THE BEEKEEPER, THE CANDLE-MAKER AND THE UPCYCLER
Across the nation, people are channelling their inner beekeeper, candle-maker and upcycler. Here three such ‘revolutionaries’ share their passions.
A quiet revolution has taken place across Britain’s villages, towns and cities in recent years. Traditional arts, crafts and hobbies that had been in decline have enjoyed a renaissance. Were he still around, Napoleon Bonaparte might struggle to recognise the “nation of shopkeepers” he famously described. Now Britain is awash with budding knitters, brewers, upcyclers and beekeepers.
The rediscovery of these crafts is evidence of how country life has influenced our towns and cities. People want goods that have been made with love, skill and care, and it is easier than ever to learn to become a maker rather than a mere consumer. Here are the stories of three people who have done just that.
It’s not enough to have hives, we have to ensure there are enough bee-friendly habitats with wildflowers.
Bringing up bees
Helen Jukes was brought up in the countryside. When she left to live in London in her twenties she missed rural life and wanted to find a way of getting closer to nature in the city. So she took up beekeeping, learning the art from Luke Dixon, of urbanbeekeeping.co.uk.
It was, she says, a “whole different way of being in the city. We tended hives on rooftops and in secret gardens – places you normally wouldn’t be able to access. It’s frightening at first, when a thousand bees come out of their hives and surround you. But I soon got used to it and the honey we harvested was delicious.
“When I moved to Oxford I set up my own hive and met local beekeepers – it’s a really good way of getting to know people. Now I work for an arts charity in Wales and Luke and I also work together on a charity [beefriendlytrust.org] that educates people about how to provide more flowering habitats for bees. It’s not enough to have hives, we have to ensure there are enough bee-friendly habitats with wildflowers. It’s great to have a passion and I would definitely recommend beekeeping."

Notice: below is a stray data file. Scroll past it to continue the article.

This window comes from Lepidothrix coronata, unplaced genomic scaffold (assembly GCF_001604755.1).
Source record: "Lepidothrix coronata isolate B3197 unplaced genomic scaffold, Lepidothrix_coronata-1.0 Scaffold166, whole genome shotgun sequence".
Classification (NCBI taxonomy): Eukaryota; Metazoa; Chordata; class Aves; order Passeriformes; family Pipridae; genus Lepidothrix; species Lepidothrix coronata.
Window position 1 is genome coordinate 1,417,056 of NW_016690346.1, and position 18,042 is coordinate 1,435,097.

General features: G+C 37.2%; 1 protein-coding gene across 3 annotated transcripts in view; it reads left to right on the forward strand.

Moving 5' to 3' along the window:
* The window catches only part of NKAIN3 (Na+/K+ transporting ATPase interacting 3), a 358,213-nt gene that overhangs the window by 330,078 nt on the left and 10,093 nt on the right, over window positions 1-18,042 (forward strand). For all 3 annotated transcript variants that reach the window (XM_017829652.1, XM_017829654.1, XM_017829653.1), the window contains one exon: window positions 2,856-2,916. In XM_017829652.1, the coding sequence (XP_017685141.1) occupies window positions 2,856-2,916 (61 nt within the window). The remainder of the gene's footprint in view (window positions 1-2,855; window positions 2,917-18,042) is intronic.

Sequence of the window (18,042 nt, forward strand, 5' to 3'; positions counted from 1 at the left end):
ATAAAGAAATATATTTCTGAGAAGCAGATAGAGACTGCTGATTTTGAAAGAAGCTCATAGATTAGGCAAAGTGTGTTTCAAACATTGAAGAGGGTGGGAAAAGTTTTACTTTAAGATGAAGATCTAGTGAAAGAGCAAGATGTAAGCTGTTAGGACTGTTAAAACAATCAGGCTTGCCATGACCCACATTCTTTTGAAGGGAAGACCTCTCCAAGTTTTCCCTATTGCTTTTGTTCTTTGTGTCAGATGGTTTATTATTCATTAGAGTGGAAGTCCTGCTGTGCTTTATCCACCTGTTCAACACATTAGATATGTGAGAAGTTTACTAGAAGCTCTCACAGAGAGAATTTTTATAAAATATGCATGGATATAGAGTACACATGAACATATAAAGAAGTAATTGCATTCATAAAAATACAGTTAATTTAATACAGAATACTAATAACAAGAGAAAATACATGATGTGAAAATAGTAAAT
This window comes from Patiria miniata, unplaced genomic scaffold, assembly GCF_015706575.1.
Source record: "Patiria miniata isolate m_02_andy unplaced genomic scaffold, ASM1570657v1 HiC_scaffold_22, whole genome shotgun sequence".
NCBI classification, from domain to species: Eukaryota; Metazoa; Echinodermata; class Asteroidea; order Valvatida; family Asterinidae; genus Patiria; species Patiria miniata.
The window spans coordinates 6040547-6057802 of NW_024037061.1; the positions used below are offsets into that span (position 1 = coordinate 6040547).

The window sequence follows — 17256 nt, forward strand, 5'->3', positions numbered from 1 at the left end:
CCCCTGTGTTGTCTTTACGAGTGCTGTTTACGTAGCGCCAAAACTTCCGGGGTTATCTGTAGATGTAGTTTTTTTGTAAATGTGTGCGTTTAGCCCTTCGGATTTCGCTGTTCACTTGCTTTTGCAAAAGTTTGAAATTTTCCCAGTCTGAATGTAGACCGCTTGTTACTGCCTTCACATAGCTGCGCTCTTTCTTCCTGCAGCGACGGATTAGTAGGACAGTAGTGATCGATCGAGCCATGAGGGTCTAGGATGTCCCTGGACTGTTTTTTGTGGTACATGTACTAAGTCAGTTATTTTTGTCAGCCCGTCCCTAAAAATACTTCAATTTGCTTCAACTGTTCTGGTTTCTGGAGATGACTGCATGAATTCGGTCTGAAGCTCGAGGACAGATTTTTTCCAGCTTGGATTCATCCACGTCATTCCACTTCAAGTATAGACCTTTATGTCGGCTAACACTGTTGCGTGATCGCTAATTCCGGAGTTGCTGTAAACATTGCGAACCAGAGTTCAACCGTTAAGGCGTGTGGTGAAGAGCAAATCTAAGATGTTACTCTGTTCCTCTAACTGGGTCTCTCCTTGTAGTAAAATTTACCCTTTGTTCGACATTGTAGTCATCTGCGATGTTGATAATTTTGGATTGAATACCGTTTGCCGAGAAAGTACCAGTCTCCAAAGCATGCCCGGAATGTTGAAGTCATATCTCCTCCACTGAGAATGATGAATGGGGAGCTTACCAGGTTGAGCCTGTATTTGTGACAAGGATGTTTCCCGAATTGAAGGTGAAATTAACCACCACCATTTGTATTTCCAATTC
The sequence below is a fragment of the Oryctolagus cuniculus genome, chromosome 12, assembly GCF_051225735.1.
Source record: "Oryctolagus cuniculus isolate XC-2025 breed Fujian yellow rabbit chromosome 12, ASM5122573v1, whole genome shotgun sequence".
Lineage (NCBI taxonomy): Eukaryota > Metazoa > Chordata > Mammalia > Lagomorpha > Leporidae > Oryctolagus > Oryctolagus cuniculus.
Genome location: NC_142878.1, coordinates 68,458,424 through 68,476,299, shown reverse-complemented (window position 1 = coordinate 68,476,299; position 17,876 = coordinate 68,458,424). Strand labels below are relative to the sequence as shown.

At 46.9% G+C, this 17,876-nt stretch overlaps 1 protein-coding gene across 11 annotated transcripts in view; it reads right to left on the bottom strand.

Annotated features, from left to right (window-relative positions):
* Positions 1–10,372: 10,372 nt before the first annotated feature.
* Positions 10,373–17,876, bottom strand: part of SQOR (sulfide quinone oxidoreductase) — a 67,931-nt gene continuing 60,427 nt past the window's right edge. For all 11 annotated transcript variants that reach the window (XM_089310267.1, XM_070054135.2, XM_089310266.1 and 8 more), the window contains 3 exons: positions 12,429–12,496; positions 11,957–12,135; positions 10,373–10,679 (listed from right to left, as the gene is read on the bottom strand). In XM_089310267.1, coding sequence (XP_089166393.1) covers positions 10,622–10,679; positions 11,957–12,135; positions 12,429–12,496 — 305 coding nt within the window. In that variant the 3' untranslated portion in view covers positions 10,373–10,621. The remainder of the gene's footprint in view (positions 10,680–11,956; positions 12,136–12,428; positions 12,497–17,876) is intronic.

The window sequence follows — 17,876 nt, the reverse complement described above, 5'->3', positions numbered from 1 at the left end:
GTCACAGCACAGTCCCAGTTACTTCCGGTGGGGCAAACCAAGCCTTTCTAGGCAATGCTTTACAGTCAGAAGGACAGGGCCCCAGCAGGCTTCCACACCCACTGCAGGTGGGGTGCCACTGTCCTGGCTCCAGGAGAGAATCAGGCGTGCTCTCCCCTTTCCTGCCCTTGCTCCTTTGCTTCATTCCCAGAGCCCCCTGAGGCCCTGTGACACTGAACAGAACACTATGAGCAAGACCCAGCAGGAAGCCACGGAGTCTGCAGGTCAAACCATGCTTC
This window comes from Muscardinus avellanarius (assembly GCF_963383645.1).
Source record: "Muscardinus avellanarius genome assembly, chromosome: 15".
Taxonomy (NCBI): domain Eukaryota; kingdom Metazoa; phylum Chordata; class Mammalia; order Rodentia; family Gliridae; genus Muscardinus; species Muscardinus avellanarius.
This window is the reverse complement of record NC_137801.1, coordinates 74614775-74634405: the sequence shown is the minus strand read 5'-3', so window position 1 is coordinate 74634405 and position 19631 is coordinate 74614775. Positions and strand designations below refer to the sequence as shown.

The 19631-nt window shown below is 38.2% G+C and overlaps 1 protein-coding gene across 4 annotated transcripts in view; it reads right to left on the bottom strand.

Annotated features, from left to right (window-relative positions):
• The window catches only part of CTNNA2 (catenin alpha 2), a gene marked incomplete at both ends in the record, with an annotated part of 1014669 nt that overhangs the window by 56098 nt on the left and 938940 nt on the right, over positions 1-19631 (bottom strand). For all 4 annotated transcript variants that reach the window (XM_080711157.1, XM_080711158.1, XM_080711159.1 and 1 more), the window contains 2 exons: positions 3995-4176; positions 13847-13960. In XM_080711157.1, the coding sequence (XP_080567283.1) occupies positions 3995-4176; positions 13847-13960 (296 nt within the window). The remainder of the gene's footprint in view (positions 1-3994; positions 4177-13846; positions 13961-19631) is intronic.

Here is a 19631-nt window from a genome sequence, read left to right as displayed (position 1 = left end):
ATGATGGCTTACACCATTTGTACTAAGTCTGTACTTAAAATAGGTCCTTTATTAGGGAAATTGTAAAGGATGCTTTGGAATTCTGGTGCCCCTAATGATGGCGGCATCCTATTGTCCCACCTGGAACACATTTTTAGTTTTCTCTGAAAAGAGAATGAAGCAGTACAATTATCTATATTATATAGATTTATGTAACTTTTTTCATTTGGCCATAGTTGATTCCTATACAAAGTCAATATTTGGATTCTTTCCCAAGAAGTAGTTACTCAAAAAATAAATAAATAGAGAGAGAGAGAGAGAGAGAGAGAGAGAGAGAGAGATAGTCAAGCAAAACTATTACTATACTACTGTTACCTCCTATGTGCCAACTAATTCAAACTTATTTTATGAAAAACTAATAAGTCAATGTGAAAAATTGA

Knitting and nattering
Deborah Trindy, who lives near Bristol, has knitted for years but always wanted to learn to crochet, so this year she joined a course run by the shop Get Knitted in Bristol, which also puts on workshops in crocheting and knitting and also has knit-and-natter groups. She enjoyed it so much that she signed up for two more courses and has now joined the likes of Eva Longoria, Madonna and Patricia Arquette, the stars who all like to crochet in their spare time.
She says: “It’s so much better to be shown how to do something personally by an expert than to watch it on YouTube, when it’s often hard to tell what is going on. On a course you meet like-minded people who live nearby. We practised different stitches and learnt how to read a pattern. I’ve made a baby blanket for my grandson and I’m going to make some baby clothes.”
Becoming a brewer
Anibal Torres, who works as a bar manager in central London, started out by going on a one-day course to learn how to brew beer. “You can go on the internet or get a brewing app or even buy a whole home brew kit online, but I prefer to buy the separate ingredients and create my own recipes,” he says. “For me the fun of it is to create something new and unique.
“I have tried out lots of different beer recipes on my friends. One was made with chocolate and orange, one was cucumber-based and another, my favourite, was a wheat beer with coriander seeds and lime, which is really refreshing.’
Anibal then attended a five-day course on practical commercial brewing at Hartingtons, which runs cookery courses and artisan food and drink courses in Bakewell, Derbyshire. “I wanted to learn more. Who knows, in the future I might open a microbrewery. It’s a very sociable pursuit,” he says. “I’ve become friends with people on the course who come from all around the world. Someone said to me, ‘If you brew beer you’ll have a lot of friends.’ That has certainly been true.”
Hobbies and craft courses
1. Urban beekeeping, London
2. Glassblowing, Wingfield, Wiltshire
3. Microbrewing, Bakewell, Derbyshire
4. Knitting, Bristol
5. Upcycling furniture, London
6. Chocolate making, Farnham, Surrey
7. Silver jewellery making, Beverley, East Yorkshire
8. Soapmaking, Broadway Worcestershire
9. Candle making, Newbury
10. Pottery, Glamorgan